Investigating the role of the complement system in the pathogenesis of sub-retinal fibrosis in neovascular age related macular degeneration

  • Karis Little

Student thesis: Doctoral ThesisDoctor of Philosophy


Age related Macular Degeneration (AMD) is the leading cause of blindness in the elderly population of developed countries. Advanced AMD is categorised into two subtypes, “dry” AMD and “wet” or neovascular AMD (nAMD). nAMD is characterised by choroidal neovascularisation (CNV), which is the growth of newly formed blood vessels into the retina. A neovascular lesion is formed, and the end stage of nAMD is macular fibrosis in which the neovascular lesion transitions into a fibrovascular lesion. This fibrosis in the retina causes irreparable vision loss. Macular fibrosis affects around one third of nAMD patients. At present, it is not understood how the neovascular lesion in nAMD transitions into a fibrovascular lesion.

The laser-induced CNV model is a well-recognised murine model of CNV, however, it does not display key features of sub-retinal fibrosis. The third chapter of this thesis describes an in vivo murine model of sub-retinal fibrosis secondary to nAMD. The two-stage laser model of sub-retinal fibrosis was developed by causing a second laser burn to the neovascular lesion formed in the laser-induced CNV model 7 days after initial laser burn. The model resulted in fibrovascular sub-retinal lesions, with neovascularisation that did not regress after 40 days. This is a more accurate representation of macular fibrosis in patients. Using tissues from this model, this thesis aimed to identify the myofibroblast precursors which contribute to macular fibrosis secondary to nAMD.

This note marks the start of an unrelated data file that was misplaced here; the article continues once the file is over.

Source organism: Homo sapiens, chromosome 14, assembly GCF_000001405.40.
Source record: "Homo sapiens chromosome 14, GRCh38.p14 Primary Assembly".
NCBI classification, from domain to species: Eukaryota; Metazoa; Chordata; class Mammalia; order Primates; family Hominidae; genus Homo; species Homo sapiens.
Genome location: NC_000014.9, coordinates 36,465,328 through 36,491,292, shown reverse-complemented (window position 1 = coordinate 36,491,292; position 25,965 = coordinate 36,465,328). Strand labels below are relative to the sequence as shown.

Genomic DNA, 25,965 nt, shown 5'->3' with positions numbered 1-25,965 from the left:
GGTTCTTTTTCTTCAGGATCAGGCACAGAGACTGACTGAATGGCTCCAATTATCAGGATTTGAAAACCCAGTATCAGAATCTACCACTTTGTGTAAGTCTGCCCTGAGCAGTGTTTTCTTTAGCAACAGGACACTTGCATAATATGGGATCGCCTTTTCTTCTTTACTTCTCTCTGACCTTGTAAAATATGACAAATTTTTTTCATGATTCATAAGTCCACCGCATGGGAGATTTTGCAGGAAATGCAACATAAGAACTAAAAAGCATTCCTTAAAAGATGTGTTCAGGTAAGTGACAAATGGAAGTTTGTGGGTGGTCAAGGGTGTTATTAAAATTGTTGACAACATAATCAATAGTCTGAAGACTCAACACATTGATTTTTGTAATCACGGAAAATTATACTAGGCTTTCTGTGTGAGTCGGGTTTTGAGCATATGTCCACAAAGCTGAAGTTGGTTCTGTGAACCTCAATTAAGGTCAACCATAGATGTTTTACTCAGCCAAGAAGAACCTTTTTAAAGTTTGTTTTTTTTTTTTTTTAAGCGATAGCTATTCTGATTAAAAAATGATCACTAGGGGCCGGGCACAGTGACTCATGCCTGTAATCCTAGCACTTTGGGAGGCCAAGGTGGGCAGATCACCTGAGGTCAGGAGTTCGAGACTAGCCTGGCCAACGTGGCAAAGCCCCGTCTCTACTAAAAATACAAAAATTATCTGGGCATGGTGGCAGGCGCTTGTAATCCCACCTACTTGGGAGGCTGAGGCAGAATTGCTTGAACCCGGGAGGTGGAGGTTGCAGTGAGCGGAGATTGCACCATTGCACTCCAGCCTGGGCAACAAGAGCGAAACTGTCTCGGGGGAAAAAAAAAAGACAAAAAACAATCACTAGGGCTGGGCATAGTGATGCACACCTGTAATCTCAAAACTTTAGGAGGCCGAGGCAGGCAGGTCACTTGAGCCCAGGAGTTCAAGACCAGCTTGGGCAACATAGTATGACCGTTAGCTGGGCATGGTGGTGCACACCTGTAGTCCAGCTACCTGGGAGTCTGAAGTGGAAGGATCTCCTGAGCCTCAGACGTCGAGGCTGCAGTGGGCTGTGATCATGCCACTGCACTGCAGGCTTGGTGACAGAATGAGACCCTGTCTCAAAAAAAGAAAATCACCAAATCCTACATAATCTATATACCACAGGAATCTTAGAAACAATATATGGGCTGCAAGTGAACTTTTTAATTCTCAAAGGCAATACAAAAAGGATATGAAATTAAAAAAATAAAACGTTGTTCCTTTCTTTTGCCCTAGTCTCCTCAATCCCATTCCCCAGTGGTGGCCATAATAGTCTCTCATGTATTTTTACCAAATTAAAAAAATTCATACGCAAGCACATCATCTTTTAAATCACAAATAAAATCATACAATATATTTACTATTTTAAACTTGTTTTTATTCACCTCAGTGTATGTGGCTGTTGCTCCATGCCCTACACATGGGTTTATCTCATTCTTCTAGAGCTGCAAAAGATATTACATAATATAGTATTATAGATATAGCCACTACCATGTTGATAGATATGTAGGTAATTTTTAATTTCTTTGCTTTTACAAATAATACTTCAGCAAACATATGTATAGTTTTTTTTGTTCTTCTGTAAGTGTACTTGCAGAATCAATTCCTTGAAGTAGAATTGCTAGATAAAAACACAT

Macrophages have been identified as a key cell in macular fibrosis development. We saw an influx of infiltrating F4/80+ cells in the two-stage laser model discussed in chapter 3. Until recently, it was assumed that macrophages only had indirect roles in fibrosis development, however recent research has shown that macrophages can transition directly into myofibroblasts to contribute directly to fibrosis in organs such as the liver. Stimulating macrophages with TGF-β2 can mediate this transition. In chapter 4 we show that macrophages play a role in an in vivo model of sub-retinal fibrosis, and in human samples through Macrophage-to-Myofibroblast Transition (MMT).

The complement system has been widely recognised to play a role in AMD and retinal dysfunction. Our group has previously shown that complement component C3a is increased in the serum of patients with sub-retinal fibrosis. Chapter 5 presents the findings that complement component C3a can mediate MMT in bone marrow derived macrophages in vitro. We found that blocking C3a during the two-stage laser model resulted in reduced leakage and neovascularisation in the lesion. Together, the data presented in this thesis suggests that the interaction between macrophages and the complement system may play a role in sub-retinal fibrosis development following neovascular AMD.
Date of AwardJul 2020
Original languageEnglish
Awarding Institution
  • Queen's University Belfast
SupervisorMei Chen (Supervisor) & Heping Xu (Supervisor)

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